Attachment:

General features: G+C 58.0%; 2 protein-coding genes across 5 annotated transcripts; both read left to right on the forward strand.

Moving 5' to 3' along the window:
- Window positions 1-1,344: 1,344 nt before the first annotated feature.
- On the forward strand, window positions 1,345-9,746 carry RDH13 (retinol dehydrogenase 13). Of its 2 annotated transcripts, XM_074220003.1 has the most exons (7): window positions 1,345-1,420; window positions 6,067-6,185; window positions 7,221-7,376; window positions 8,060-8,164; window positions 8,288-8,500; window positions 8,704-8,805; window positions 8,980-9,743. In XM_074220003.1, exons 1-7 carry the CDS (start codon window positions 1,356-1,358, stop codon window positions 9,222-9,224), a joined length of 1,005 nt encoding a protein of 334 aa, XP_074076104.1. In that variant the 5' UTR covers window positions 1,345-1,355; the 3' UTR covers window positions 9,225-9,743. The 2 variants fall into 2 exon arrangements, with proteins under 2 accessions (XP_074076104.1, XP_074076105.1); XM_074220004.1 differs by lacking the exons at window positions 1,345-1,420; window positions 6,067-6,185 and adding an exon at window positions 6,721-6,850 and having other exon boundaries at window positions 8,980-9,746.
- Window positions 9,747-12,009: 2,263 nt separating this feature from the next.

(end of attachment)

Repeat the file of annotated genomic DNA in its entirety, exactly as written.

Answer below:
General features: G+C 58.0%; 2 protein-coding genes across 5 annotated transcripts; both read left to right on the forward strand.

Moving 5' to 3' along the window:
- Window positions 1-1,344: 1,344 nt before the first annotated feature.
- On the forward strand, window positions 1,345-9,746 carry RDH13 (retinol dehydrogenase 13). Of its 2 annotated transcripts, XM_074220003.1 has the most exons (7): window positions 1,345-1,420; window positions 6,067-6,185; window positions 7,221-7,376; window positions 8,060-8,164; window positions 8,288-8,500; window positions 8,704-8,805; window positions 8,980-9,743. In XM_074220003.1, exons 1-7 carry the CDS (start codon window positions 1,356-1,358, stop codon window positions 9,222-9,224), a joined length of 1,005 nt encoding a protein of 334 aa, XP_074076104.1. In that variant the 5' UTR covers window positions 1,345-1,355; the 3' UTR covers window positions 9,225-9,743. The 2 variants fall into 2 exon arrangements, with proteins under 2 accessions (XP_074076104.1, XP_074076105.1); XM_074220004.1 differs by lacking the exons at window positions 1,345-1,420; window positions 6,067-6,185 and adding an exon at window positions 6,721-6,850 and having other exon boundaries at window positions 8,980-9,746.
- Window positions 9,747-12,009: 2,263 nt separating this feature from the next.